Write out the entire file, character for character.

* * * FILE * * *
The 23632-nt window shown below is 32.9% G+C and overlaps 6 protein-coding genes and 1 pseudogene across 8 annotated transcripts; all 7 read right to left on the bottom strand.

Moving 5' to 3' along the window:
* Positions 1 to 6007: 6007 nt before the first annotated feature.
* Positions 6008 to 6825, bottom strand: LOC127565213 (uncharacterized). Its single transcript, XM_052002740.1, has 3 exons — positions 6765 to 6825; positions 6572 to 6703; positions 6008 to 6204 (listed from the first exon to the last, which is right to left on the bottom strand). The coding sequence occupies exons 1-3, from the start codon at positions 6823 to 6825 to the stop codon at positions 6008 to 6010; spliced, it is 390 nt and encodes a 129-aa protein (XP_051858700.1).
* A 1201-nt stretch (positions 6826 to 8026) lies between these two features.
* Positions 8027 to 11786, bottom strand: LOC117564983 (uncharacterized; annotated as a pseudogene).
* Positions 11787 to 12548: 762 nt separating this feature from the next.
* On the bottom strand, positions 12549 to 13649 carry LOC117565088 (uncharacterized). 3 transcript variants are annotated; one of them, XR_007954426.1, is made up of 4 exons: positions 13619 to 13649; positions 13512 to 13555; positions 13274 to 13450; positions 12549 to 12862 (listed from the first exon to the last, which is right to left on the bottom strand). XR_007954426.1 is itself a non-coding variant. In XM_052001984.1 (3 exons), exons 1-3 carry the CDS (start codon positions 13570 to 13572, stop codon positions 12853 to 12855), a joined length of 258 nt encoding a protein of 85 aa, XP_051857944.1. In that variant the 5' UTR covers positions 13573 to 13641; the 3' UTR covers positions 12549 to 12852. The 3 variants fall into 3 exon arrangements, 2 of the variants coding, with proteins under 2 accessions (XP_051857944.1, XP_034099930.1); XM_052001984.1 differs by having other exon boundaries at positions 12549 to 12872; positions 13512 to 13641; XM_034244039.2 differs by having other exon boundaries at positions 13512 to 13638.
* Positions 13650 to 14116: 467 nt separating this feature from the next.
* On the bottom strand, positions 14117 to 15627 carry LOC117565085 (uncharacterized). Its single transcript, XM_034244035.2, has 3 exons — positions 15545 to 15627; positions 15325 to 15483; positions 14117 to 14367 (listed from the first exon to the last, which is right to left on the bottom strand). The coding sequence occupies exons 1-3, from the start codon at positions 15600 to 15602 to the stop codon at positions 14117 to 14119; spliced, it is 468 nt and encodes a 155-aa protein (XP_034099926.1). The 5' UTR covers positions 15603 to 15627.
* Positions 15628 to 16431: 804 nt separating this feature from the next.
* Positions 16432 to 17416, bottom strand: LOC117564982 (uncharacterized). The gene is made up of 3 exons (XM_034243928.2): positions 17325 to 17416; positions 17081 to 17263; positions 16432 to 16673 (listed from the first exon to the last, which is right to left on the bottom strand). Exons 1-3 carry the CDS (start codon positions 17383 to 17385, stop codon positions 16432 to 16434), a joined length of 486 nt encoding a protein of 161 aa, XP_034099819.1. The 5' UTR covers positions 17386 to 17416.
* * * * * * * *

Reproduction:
The 23632-nt window shown below is 32.9% G+C and overlaps 6 protein-coding genes and 1 pseudogene across 8 annotated transcripts; all 7 read right to left on the bottom strand.

Moving 5' to 3' along the window:
* Positions 1 to 6007: 6007 nt before the first annotated feature.
* Positions 6008 to 6825, bottom strand: LOC127565213 (uncharacterized). Its single transcript, XM_052002740.1, has 3 exons — positions 6765 to 6825; positions 6572 to 6703; positions 6008 to 6204 (listed from the first exon to the last, which is right to left on the bottom strand). The coding sequence occupies exons 1-3, from the start codon at positions 6823 to 6825 to the stop codon at positions 6008 to 6010; spliced, it is 390 nt and encodes a 129-aa protein (XP_051858700.1).
* A 1201-nt stretch (positions 6826 to 8026) lies between these two features.
* Positions 8027 to 11786, bottom strand: LOC117564983 (uncharacterized; annotated as a pseudogene).
* Positions 11787 to 12548: 762 nt separating this feature from the next.
* On the bottom strand, positions 12549 to 13649 carry LOC117565088 (uncharacterized). 3 transcript variants are annotated; one of them, XR_007954426.1, is made up of 4 exons: positions 13619 to 13649; positions 13512 to 13555; positions 13274 to 13450; positions 12549 to 12862 (listed from the first exon to the last, which is right to left on the bottom strand). XR_007954426.1 is itself a non-coding variant. In XM_052001984.1 (3 exons), exons 1-3 carry the CDS (start codon positions 13570 to 13572, stop codon positions 12853 to 12855), a joined length of 258 nt encoding a protein of 85 aa, XP_051857944.1. In that variant the 5' UTR covers positions 13573 to 13641; the 3' UTR covers positions 12549 to 12852. The 3 variants fall into 3 exon arrangements, 2 of the variants coding, with proteins under 2 accessions (XP_051857944.1, XP_034099930.1); XM_052001984.1 differs by having other exon boundaries at positions 12549 to 12872; positions 13512 to 13641; XM_034244039.2 differs by having other exon boundaries at positions 13512 to 13638.
* Positions 13650 to 14116: 467 nt separating this feature from the next.
* On the bottom strand, positions 14117 to 15627 carry LOC117565085 (uncharacterized). Its single transcript, XM_034244035.2, has 3 exons — positions 15545 to 15627; positions 15325 to 15483; positions 14117 to 14367 (listed from the first exon to the last, which is right to left on the bottom strand). The coding sequence occupies exons 1-3, from the start codon at positions 15600 to 15602 to the stop codon at positions 14117 to 14119; spliced, it is 468 nt and encodes a 155-aa protein (XP_034099926.1). The 5' UTR covers positions 15603 to 15627.
* Positions 15628 to 16431: 804 nt separating this feature from the next.
* Positions 16432 to 17416, bottom strand: LOC117564982 (uncharacterized). The gene is made up of 3 exons (XM_034243928.2): positions 17325 to 17416; positions 17081 to 17263; positions 16432 to 16673 (listed from the first exon to the last, which is right to left on the bottom strand). Exons 1-3 carry the CDS (start codon positions 17383 to 17385, stop codon positions 16432 to 16434), a joined length of 486 nt encoding a protein of 161 aa, XP_034099819.1. The 5' UTR covers positions 17386 to 17416.